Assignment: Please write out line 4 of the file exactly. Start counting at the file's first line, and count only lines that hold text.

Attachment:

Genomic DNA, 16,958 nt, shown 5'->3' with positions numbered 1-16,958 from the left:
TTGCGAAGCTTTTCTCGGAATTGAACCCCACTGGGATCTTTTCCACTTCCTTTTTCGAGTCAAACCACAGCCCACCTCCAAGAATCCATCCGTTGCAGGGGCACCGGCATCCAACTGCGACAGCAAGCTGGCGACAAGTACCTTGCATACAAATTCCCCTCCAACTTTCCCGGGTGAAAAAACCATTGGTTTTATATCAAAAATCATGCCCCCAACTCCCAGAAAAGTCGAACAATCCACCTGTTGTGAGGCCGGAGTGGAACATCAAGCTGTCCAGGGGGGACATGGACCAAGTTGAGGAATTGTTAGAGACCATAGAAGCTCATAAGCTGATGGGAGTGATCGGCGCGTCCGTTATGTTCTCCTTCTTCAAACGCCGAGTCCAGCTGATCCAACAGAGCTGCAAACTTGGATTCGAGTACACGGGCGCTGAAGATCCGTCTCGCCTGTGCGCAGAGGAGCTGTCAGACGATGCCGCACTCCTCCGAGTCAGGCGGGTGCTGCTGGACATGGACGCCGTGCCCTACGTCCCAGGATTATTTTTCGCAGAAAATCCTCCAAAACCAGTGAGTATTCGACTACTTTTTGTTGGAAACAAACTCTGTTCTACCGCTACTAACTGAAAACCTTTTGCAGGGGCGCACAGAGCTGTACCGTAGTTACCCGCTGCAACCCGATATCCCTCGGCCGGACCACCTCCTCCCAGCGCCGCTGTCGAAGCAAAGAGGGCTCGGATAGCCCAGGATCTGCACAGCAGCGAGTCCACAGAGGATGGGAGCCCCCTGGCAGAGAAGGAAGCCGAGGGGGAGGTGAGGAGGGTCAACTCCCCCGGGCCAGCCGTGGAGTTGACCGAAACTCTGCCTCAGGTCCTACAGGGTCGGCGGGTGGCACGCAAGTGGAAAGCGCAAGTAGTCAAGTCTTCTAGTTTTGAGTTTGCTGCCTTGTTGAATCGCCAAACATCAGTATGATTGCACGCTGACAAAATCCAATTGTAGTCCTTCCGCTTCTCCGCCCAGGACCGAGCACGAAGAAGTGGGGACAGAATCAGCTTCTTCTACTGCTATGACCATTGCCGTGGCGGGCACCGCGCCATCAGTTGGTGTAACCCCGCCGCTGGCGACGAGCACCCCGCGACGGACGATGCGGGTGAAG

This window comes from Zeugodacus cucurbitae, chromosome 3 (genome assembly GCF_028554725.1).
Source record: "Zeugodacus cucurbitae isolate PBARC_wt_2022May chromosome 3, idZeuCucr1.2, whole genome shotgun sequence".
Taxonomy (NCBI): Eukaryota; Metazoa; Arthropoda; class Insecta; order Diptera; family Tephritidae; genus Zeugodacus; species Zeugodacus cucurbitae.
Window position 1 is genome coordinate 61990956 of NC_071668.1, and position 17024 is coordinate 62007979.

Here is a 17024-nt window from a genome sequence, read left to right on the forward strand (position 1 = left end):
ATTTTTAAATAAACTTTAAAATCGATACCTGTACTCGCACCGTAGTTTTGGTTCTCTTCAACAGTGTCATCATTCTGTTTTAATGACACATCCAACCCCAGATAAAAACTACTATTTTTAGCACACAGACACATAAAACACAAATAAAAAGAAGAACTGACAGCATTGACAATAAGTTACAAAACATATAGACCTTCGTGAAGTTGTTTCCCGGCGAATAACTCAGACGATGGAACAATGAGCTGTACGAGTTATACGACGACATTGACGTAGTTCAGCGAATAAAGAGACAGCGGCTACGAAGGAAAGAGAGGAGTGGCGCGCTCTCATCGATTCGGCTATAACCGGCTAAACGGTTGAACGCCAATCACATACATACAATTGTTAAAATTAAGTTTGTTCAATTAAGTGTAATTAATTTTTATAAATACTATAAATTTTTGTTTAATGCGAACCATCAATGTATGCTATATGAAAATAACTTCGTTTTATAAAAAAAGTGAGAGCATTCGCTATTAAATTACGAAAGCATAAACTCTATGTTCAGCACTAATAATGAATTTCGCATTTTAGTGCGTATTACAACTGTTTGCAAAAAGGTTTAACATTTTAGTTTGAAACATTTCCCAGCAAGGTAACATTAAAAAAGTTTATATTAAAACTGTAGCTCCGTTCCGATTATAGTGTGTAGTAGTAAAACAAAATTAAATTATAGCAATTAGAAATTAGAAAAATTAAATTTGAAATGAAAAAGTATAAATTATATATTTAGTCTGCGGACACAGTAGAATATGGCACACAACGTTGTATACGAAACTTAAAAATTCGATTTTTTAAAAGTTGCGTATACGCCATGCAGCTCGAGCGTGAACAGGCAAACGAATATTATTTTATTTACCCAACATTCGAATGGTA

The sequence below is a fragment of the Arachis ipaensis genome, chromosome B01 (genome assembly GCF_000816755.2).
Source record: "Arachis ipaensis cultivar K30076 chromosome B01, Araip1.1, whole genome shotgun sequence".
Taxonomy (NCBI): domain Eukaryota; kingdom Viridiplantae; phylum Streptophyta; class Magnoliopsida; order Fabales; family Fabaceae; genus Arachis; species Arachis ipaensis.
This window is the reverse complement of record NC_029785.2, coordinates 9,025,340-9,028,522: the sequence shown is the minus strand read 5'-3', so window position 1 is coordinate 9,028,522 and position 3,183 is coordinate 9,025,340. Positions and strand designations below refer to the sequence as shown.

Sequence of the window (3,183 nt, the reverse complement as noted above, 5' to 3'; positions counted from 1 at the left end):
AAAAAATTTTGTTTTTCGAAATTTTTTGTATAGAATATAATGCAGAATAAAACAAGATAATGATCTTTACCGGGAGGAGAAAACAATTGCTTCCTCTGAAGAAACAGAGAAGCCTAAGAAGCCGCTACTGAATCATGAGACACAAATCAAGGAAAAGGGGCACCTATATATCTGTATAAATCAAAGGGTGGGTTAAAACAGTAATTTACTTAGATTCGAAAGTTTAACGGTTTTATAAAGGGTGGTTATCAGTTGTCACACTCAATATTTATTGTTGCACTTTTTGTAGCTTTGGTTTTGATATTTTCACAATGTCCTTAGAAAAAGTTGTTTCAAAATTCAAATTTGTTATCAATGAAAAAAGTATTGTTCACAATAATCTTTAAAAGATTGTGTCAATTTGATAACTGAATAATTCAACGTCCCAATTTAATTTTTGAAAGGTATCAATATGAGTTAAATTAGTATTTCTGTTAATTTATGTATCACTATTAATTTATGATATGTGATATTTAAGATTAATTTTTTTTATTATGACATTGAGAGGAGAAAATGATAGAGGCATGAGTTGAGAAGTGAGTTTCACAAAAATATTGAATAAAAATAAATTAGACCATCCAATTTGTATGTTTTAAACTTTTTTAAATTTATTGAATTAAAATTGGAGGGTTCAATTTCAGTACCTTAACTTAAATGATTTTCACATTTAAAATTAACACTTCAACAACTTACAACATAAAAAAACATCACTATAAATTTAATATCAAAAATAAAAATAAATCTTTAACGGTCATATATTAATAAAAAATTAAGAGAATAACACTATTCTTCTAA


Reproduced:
Source record: "Zeugodacus cucurbitae isolate PBARC_wt_2022May chromosome 3, idZeuCucr1.2, whole genome shotgun sequence".